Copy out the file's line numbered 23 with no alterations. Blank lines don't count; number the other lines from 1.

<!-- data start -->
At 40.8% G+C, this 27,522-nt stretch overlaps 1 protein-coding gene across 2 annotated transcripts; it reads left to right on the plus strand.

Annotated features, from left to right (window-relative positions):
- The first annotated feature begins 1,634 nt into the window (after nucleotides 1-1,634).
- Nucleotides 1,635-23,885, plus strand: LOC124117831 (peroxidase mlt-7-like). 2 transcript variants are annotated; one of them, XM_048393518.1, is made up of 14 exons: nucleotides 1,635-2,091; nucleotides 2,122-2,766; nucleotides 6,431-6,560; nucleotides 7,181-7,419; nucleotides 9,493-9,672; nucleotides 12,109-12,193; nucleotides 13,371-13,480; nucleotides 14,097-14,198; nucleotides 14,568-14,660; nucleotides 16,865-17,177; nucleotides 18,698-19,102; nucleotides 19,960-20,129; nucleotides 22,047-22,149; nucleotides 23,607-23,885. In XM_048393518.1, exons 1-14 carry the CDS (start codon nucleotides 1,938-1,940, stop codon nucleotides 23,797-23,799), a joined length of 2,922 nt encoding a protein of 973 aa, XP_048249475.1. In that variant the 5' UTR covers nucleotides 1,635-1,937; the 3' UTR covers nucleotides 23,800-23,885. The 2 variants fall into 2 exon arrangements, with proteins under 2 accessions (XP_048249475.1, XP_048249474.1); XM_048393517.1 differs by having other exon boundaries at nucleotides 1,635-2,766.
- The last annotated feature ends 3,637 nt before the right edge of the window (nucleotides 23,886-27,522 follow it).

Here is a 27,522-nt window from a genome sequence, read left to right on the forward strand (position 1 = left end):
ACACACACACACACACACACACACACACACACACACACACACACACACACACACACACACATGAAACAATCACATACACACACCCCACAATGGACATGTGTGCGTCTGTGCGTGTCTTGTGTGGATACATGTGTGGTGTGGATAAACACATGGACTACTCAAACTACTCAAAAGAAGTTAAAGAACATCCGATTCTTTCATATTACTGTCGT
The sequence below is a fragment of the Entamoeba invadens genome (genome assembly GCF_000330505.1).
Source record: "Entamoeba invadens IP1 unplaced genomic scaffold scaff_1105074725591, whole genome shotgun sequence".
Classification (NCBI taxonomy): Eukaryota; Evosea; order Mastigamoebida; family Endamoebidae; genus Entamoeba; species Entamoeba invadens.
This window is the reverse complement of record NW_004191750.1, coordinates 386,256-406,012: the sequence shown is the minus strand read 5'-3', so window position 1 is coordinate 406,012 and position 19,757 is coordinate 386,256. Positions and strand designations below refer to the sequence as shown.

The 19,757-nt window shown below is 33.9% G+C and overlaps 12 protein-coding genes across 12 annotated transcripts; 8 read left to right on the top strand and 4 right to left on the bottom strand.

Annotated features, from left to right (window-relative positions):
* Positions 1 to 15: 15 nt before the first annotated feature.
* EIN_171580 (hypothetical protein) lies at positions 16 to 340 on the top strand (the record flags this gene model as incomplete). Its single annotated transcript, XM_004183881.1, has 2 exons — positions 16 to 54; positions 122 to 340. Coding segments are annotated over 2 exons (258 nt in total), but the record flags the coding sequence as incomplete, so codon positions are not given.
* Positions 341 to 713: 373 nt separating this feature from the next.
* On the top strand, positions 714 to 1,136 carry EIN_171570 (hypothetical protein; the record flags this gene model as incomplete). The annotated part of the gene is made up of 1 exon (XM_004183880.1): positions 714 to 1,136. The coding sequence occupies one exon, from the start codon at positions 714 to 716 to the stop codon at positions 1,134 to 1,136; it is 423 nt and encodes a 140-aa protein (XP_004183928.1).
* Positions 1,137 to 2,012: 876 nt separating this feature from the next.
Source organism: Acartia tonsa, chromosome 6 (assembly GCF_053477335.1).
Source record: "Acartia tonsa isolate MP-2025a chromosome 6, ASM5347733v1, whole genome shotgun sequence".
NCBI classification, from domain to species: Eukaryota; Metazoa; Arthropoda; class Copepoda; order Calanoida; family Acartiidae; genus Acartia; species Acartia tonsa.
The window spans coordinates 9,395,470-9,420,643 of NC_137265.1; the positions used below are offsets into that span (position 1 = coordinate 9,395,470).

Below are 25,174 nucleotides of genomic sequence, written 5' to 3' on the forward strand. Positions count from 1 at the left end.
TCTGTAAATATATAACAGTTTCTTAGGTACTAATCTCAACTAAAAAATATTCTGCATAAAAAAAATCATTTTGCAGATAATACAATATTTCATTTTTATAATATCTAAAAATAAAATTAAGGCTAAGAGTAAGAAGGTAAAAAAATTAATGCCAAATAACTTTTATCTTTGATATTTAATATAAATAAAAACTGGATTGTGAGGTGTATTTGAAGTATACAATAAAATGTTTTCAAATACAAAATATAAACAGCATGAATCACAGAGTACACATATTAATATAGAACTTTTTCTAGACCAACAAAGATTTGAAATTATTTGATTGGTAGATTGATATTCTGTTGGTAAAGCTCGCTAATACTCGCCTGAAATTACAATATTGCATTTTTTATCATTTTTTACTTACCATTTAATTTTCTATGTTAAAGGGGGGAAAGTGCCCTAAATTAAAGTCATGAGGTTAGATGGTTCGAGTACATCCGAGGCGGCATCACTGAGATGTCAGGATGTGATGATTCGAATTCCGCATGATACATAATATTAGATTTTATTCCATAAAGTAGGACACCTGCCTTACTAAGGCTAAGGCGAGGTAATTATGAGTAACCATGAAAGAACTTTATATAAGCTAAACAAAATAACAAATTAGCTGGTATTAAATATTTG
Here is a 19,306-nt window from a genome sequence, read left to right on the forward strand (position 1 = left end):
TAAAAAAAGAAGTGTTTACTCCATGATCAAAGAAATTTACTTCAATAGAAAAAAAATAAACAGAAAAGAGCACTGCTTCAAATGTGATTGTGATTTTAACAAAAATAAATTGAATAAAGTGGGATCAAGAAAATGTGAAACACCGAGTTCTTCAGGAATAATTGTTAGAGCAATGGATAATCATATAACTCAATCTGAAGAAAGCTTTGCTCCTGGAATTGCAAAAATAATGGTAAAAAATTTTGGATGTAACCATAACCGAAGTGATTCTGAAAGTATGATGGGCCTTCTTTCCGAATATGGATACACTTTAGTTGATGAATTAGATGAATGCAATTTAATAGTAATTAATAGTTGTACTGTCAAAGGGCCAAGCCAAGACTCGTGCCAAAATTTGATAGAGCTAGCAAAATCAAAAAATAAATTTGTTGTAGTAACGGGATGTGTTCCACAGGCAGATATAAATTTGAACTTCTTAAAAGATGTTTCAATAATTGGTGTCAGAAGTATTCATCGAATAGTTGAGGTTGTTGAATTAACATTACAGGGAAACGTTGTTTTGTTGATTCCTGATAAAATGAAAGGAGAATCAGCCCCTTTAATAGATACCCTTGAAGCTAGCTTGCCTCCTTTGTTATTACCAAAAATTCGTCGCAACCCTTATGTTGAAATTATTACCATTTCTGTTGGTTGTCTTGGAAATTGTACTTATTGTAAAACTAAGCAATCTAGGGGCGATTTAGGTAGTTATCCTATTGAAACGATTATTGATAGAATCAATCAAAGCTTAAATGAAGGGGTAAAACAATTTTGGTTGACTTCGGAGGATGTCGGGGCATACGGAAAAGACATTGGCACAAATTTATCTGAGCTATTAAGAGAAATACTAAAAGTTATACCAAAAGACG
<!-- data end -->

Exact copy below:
Below are 25,174 nucleotides of genomic sequence, written 5' to 3' on the forward strand. Positions count from 1 at the left end.